In the political realm, there are a few standouts. When first elected as Indiana governor, former GOP congressman Mike Pence signed a controversial executive order to require “all state agencies that impact families and children to draft a family impact statement in order to ensure that no rule or regulation in the state of Indiana would be a detriment to healthy families in our state.” In a speech in December, he explained, “We’ve initiated a multi-agency effort to bring together a diverse group of Hoosiers and national leaders to have a conversation about the research and best practices in promoting childbearing in intact homes in the next year.” He continued:
The Brookings [Institution] found that if any person in our society does these three things in this order, they have an almost infinitesimal chance of being poor. It’s called the Success Equation. Those three things are: finish high school, get a job and wait until you are married to have children. The percentage of people who do those things and find themselves in persistent poverty is almost nonexistent. I think it’s time to be honest about these numbers and share with our kids the importance of these three things: the importance of getting a high school diploma, the importance of being ready for work and the importance of waiting to have children until you’re married. Being honest with our kids about these facts is critical.
President Obama recently gave a speech on income inequality. The truth of the matter is there is an extraordinary disparity in incomes between two-parent families and non-two parent families. As the president noted, the number of people who are born in the top 1 percent of income have a small chance of staying in that income level, and for people that are born in the lower 20 percent the chance is 1 in 20.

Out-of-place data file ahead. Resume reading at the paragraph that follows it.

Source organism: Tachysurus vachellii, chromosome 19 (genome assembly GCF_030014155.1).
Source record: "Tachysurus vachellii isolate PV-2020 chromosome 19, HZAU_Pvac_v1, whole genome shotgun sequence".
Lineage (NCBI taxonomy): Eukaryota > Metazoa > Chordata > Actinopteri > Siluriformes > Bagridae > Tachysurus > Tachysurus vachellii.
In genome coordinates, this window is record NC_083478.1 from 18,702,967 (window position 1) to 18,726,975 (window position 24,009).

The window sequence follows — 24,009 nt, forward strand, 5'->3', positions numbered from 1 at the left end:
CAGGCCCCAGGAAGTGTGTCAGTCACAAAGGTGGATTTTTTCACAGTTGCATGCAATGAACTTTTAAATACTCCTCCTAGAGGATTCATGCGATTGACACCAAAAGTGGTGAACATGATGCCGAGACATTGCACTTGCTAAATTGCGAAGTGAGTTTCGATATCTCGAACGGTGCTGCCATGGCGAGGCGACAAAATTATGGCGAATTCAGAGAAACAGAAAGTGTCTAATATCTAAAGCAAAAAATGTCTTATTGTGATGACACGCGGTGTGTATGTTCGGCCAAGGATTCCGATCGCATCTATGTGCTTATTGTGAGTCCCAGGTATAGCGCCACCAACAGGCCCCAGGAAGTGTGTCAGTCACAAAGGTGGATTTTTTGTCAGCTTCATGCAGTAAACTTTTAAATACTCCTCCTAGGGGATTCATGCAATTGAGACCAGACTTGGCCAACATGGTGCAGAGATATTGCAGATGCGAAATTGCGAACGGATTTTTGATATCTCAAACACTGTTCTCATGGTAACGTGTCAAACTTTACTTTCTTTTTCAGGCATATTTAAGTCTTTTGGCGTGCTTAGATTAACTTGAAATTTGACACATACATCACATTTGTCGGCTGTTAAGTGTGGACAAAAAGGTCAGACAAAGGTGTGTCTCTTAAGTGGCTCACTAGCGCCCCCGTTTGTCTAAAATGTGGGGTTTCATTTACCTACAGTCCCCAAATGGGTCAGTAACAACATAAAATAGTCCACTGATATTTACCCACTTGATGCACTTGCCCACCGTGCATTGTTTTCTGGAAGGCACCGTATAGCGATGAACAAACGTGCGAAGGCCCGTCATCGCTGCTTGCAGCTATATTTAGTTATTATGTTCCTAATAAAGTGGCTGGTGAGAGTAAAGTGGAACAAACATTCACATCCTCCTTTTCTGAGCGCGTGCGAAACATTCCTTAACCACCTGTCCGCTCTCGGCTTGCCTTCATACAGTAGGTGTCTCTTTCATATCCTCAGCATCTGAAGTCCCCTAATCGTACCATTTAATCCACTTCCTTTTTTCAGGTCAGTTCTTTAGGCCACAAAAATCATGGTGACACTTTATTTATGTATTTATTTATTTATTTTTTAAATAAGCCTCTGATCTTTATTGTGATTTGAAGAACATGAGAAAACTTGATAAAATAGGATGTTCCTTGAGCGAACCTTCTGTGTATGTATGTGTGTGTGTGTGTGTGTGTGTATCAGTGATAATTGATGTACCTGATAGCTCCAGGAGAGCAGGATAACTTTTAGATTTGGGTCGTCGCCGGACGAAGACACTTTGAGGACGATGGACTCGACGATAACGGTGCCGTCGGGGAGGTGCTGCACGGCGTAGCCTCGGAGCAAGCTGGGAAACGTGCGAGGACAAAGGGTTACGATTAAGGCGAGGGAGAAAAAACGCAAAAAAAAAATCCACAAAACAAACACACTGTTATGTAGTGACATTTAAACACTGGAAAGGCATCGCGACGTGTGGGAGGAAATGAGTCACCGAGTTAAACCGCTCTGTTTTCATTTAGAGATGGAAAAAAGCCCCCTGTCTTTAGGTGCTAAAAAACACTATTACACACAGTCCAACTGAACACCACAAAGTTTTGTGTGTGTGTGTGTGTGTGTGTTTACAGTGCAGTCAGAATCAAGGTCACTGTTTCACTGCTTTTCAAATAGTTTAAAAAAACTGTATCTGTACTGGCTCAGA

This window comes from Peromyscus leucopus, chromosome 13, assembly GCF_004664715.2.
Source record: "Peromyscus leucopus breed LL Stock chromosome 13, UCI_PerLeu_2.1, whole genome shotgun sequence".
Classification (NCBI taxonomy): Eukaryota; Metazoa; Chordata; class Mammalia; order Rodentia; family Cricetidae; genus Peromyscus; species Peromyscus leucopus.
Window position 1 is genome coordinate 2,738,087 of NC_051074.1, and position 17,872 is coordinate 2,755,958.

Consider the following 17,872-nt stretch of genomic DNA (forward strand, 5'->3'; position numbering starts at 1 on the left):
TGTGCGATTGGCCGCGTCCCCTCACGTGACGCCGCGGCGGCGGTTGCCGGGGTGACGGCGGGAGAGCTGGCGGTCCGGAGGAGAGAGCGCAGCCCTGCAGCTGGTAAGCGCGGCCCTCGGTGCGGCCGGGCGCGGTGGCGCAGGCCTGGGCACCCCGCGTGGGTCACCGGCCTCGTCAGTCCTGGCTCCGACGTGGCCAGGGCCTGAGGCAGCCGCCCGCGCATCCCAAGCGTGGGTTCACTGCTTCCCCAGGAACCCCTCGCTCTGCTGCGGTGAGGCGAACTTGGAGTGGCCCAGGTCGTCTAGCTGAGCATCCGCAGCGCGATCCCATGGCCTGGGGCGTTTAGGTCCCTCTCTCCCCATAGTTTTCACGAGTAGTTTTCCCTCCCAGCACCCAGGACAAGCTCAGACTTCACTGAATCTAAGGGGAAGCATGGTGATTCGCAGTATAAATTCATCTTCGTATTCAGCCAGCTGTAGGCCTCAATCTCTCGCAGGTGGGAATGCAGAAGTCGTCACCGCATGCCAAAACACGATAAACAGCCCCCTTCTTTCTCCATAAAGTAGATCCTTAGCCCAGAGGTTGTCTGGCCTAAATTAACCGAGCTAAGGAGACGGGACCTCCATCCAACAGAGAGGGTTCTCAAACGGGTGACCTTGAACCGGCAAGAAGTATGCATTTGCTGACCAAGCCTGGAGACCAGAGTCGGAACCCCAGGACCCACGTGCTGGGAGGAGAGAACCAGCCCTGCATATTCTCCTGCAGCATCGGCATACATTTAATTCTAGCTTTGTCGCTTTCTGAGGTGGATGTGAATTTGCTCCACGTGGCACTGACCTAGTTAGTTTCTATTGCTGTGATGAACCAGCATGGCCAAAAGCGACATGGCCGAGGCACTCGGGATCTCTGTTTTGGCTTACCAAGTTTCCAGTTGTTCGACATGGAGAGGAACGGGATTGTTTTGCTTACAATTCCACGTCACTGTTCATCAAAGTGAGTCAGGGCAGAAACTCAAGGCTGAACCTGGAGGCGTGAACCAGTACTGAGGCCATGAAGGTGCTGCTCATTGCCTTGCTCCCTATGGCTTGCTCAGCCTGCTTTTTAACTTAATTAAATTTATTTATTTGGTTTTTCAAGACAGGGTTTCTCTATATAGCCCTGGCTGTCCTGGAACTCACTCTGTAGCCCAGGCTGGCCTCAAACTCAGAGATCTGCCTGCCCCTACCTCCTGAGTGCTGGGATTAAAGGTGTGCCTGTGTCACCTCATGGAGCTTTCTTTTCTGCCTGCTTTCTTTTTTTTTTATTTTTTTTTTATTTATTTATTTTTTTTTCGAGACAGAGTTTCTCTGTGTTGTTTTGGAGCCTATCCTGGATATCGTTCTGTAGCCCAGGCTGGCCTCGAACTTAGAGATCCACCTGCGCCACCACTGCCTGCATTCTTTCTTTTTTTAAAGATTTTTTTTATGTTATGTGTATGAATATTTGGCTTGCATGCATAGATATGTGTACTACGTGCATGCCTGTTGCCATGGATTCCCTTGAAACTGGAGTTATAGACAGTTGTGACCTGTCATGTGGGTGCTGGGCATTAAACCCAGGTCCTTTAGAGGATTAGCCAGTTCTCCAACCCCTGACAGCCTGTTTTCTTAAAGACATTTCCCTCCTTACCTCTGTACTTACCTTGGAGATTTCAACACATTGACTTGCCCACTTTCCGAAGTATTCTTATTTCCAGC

Family, I would submit to you, is a key indicator of success. So, we are looking for ways that we can encourage more young people to get married, to stay married and to wait to have children until after they have gotten married. In Indiana, this is particularly important. Back in the 1960s, an average of 5.4 percent of children in our state were born to unmarried parents, a rate that had been unchanged going back decades. It then rose to 20 percent in the 1980s and is almost 40 percent today. We have the 13th-highest unmarried childbearing rate in the nation. The large majority of unmarried childbirths occur to women in their 20s and in their teens.
In addition to talking about the subject and making sure state policies don’t create the wrong incentives, Pence is focusing on child mortality rates, quality prekindergarten for disadvantaged youth, career and vocational training, drop-out rates, a plan to “index the per child dependency exemption in the state of Indiana to strengthen and protect the fiscal foundation under our families for years to come” and an initiative to expand and improve adoption procedures.
If conservatives, and especially social conservatives who have devoted their lives to studying and promoting the health of families, want to make a difference on this issue and dispel the image that they are heartless (or only obsessed with preventing gay marriage) there is no better issue to tackle than this. They should not buy into the liberal criticism that this is an either/or proposition. This is not a penny-pinching endeavor. The economics (decrease in welfare rolls, increase in work and tax revenues) will take care of themselves, but not immediately. And, if done right, it probably will require ample expenditures for the all-inclusive outreach and casework needed to guide millions of young people into making better life decisions. The goal here is not saving money but improving lives.